Preventing, diagnosing and treating concussions requires the vigilance of athletes and trainers alike.
It’s a balancing act when football players hit the gridiron – to give it everything they have, while being cautious of injuries, particularly concussions.
After suffering his first severe concussion last season, Kendall Walker, an Indiana State linebacker and sport management major from Cincinnati, was sidelined for five weeks during his junior year because of lingering symptoms.
“I’ve been through a lot of hard hits, but things cleared up,” said Walker, who was part of a panel discussion at the Scott College of Business’ Ethics Conference in March that examined ethical dilemmas around concussions in contact sports.
“When I got that concussion, it was the first time problems didn’t clear up, and I stayed foggy for awhile. Coach [Mike] Sanford was supportive of me through it, and he and the trainers listened to me and kept me off the field.”
Mitch Wasik, co-head athletic trainer at Indiana State, said he sees an average of about two concussions per week in a variety of sports on campus, although football is the most common.
“Everything we know about recovery from concussions, at this point, has to do with brain rest, so we highly suggest no screen time for people who have concussions. If is a significant concussion, we’ve put athletes on academic rest, which means no studying, tests or doing papers while they are concussed,” he said. “Having someone who is concussed do those types of activities would be like asking someone with a broken leg to jump. It’s not a good idea.”
Research has shown 80 percent of concussions heal within 21 days, Wasik said, but athletes can’t push their way through the healing process.
“It’s about resting and reducing stress. Athletes will get back to their sport when they get back,” he said. “There is nothing they can do to accelerate that as of right now. The more they push, the worse it makes things and the longer it takes to recover.”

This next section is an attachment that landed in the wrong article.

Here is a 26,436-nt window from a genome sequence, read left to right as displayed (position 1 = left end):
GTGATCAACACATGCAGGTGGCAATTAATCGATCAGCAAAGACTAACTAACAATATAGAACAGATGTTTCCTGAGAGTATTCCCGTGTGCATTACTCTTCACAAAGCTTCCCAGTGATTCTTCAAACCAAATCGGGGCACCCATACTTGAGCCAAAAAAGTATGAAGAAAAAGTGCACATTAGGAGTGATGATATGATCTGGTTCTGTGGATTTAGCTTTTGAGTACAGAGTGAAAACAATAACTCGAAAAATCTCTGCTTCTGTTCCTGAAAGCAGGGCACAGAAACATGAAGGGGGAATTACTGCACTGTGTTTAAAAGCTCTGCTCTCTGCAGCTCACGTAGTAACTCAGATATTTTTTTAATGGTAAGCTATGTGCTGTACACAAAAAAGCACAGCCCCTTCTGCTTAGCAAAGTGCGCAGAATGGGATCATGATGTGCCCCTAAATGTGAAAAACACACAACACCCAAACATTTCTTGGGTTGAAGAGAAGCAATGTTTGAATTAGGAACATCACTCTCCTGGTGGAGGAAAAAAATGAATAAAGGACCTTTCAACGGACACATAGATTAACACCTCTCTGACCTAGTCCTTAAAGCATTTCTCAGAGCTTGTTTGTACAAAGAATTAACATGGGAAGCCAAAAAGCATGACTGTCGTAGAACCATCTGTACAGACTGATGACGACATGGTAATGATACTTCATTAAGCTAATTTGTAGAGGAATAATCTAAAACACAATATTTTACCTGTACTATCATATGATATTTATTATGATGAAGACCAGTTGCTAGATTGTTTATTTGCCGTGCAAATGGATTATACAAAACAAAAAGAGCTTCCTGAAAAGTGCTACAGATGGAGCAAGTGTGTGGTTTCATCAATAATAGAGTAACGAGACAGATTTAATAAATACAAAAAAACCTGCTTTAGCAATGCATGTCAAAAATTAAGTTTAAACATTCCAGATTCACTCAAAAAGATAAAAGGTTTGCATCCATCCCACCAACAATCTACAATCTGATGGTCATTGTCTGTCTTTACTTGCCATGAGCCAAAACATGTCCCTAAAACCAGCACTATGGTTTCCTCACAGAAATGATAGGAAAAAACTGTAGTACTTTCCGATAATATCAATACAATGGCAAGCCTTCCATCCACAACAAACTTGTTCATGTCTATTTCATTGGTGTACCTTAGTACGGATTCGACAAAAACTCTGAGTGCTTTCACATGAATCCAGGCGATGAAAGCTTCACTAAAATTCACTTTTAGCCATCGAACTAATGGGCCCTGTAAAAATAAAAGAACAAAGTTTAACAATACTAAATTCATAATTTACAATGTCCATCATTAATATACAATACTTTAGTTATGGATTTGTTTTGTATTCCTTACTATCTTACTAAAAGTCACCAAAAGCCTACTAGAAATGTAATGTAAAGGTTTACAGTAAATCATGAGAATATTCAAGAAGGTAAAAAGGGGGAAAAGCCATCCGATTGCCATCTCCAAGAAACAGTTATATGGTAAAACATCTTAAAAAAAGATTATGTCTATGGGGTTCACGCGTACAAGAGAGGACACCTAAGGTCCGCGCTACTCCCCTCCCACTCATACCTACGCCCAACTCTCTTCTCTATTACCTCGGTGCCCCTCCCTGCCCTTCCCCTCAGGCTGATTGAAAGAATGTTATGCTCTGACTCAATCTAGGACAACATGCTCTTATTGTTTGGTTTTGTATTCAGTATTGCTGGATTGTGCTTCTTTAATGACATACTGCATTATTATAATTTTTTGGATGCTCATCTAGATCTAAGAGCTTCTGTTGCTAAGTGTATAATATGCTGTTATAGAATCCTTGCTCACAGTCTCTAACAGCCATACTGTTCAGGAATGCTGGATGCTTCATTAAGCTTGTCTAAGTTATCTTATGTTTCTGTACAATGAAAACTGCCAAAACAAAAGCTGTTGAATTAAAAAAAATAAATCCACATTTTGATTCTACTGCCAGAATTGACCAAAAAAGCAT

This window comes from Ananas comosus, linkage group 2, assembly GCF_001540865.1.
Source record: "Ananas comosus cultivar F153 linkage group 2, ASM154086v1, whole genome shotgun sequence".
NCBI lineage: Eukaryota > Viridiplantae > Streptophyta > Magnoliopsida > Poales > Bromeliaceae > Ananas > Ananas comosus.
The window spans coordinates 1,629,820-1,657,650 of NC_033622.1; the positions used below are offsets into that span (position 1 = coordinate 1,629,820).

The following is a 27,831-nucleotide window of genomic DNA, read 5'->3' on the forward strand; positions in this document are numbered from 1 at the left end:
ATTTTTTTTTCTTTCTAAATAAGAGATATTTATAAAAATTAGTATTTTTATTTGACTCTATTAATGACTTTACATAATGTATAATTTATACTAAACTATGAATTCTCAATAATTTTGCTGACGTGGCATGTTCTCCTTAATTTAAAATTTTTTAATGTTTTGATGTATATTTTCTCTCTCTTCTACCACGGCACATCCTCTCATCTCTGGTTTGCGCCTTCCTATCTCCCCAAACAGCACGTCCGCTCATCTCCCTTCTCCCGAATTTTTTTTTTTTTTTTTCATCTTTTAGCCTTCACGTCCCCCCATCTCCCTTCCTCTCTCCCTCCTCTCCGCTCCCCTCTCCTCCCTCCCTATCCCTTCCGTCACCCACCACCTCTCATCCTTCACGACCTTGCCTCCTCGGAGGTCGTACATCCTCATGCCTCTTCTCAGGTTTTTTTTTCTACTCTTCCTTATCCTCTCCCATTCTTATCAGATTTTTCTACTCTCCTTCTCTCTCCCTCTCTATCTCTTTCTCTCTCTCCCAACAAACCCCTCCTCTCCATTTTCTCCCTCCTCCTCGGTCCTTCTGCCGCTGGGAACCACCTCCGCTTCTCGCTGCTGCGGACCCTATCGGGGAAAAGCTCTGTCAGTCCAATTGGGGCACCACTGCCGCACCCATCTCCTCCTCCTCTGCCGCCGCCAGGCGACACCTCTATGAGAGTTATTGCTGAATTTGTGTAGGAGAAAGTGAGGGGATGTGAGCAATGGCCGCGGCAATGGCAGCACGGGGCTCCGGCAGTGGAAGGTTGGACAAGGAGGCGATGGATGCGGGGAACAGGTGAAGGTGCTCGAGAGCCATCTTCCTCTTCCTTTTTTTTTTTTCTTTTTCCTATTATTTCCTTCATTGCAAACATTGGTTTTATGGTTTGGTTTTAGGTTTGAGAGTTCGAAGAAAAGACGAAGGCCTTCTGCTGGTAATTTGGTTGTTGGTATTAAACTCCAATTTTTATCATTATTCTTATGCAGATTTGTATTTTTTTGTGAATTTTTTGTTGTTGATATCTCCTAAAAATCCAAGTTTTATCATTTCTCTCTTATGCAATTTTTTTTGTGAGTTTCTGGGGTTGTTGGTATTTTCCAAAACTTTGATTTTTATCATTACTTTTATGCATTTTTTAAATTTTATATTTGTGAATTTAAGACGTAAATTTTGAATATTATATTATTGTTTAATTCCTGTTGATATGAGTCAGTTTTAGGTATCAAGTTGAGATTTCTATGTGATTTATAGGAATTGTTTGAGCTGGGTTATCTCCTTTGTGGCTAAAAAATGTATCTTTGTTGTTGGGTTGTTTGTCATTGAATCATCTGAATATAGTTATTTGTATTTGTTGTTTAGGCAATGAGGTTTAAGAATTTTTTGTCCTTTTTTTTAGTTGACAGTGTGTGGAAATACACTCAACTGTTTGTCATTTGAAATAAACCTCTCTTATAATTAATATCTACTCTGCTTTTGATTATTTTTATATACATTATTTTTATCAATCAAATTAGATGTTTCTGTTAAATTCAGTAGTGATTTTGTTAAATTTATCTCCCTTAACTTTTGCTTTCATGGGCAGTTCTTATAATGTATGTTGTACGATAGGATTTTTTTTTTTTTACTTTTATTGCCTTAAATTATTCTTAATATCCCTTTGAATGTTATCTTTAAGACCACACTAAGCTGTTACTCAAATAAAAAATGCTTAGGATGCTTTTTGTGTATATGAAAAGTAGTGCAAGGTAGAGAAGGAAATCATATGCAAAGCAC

The university’s athletic department derives its concussion policy from the most recent research that says players are not allowed back in the game until four days after they have stopped experiencing concussion symptoms. Players are also screened at a pre-season baseline testing to measure cognitive functions during pre-concussive states.
“Bottom line, we have a policy, and I completely trust our athletic trainers and doctors to inform me when a player is well enough to return to the field,” said Mike Sanford, Indiana State head football coach. “I want a healthy team on the field that is able to compete, but when these guys love the game, that’s where the decision comes. Sometimes, more than outside pressure, I think it’s about players not wanting to admit problems they’re experience because of a concussion, so we need to work on getting them to report problems.”
It is the job of coaches and trainers to stay up-to-date on the latest concussion research and return players to the field as soon as they can safely, Dr. Thomas E. Klootwyk, an orthopedic surgeon for the Indianapolis Colts-Methodist Sports Medicine Team, said at the panel discussion.
“I don’t have a problem saying, ‘Not today,’ to a player,” he said. “The problem is, unlike with a sprained ankle where it’s easy to see a player limping, with a concussion sometimes the players don’t report their symptoms. Coaches and trainers need to watch more because better monitoring and assessing of players will help. We don’t know the long-term damage of concussions yet, but in the short-term we need to prevent catastrophic events and be better at pulling guys out of the game if there are problems.”